It is unfair to say we’re responsible for cleaning up a mess we didn’t make? Maybe. But unfair as it may be, ignoring that responsibility is not an option when it comes to our life quality.
Not if we want to live as happily and healthfully as possible. Not if we want the same for the next generation. And the generations after that.
Decades ago when I first came across the quote in the image, it resonated strongly with me on a personal wellness level. It motivated and empowered me to begin the lifelong process of fixing me, so I could show up as a better mom, partner, relative, employee, boss, volunteer, friend, and community member.
So I could love me and enjoy my own company. And it still serves as an excellent reminder that the process is never complete. It’d be a mistake to think I’m ever finished.
But today this adage takes on an additional, monumental aspect for me.
I was a child of the 1950s and 60s, living in a society largely ignorant of the environmental degradation we humans were inflicting on planet earth to an ever-greater degree.
I was not responsible for being born into, raised in, and acclimated to an industrialized, increasingly materialistic, capitalistic, globalizing world.
But here I am—an adult, with adult children, a granddaughter, great nieces and nephews. I am responsible for cleaning up this ecological mess I largely didn’t make.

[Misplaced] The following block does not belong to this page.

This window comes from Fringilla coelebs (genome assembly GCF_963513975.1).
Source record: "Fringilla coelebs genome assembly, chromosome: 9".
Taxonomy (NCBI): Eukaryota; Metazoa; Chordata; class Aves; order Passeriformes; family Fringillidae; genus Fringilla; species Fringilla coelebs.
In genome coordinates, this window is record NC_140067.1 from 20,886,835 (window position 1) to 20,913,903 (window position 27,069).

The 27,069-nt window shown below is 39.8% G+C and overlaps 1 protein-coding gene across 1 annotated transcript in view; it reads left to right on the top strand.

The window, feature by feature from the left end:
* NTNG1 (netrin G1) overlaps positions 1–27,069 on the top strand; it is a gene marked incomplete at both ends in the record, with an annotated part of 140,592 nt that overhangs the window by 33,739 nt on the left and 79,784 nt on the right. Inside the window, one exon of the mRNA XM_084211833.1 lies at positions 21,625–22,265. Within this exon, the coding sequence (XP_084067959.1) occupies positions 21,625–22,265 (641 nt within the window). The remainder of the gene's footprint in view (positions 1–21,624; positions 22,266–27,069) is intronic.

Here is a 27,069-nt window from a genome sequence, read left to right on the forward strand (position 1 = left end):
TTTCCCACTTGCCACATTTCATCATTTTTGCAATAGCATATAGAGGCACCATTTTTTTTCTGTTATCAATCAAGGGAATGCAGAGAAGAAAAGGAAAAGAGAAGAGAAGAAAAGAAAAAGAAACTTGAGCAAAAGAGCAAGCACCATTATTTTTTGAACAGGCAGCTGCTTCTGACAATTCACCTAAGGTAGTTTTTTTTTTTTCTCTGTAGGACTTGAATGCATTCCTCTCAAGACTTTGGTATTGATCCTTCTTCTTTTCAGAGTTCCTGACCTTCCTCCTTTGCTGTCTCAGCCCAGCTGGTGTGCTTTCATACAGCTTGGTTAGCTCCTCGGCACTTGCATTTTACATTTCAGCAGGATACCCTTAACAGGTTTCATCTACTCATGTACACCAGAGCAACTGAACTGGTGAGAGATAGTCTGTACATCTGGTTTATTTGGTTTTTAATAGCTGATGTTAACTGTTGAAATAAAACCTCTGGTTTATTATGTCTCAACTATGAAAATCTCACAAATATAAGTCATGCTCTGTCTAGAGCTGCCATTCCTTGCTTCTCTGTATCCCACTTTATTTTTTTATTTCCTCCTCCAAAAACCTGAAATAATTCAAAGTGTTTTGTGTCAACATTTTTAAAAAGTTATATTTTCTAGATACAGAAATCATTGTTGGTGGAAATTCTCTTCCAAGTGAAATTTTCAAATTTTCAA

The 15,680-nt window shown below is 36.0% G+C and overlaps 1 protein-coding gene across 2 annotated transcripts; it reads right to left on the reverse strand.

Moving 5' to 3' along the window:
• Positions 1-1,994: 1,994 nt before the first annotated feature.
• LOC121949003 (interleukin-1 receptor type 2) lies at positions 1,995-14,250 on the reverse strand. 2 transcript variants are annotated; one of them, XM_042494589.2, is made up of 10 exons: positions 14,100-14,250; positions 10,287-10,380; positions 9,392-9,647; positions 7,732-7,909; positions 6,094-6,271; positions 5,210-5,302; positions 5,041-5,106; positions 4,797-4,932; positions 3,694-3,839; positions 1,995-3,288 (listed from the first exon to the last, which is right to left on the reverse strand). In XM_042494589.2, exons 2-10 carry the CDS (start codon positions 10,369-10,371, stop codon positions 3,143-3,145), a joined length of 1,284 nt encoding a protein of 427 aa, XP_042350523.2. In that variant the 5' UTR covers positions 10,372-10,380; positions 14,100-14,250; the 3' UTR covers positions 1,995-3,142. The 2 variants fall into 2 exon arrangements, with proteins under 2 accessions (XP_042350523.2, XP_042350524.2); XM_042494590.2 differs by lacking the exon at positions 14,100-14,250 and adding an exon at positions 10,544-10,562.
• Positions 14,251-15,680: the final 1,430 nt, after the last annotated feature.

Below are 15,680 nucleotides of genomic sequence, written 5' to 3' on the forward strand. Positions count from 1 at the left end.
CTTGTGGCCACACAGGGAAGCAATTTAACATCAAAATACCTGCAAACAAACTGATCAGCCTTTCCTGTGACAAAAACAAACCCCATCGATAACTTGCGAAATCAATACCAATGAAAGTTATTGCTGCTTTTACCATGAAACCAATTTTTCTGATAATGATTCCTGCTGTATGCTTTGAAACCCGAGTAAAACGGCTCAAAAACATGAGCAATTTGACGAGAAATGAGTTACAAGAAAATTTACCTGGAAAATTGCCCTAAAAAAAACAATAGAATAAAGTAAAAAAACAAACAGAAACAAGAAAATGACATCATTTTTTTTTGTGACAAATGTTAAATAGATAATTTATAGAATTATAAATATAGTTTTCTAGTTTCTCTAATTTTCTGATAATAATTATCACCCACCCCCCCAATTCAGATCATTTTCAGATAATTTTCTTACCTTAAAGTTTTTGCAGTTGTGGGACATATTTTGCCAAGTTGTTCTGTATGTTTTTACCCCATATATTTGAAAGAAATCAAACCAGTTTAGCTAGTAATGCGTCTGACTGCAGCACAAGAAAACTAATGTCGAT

Yet I have contributed to the mess, unknowingly for most of my life, by virtue of being a consumer in a “developed” country, enjoying many of the technological perks and cheap goods on offer.
Now I’m passionate about contributing to fixing this huge mess we—yes, you, I, all of us—are implicit in creating.
It’s my goal to raise awareness on two fronts: firstly, on the importance of fixing ourselves in order to release the best version of ourselves out into a world that desperately needs an un-needy, unfettered, empowered you and me; and, secondly, on the unequivocal urgency of individually assuming responsibility to help fix the broken ecology threatening to render our global home inhabitable.
For a discussion on the ways and means of fixing our ecology, check out my blogs Saving Cece and There’s a hole in the bucket, dear Liza. For musings on personal fixes, take a look through my blog library .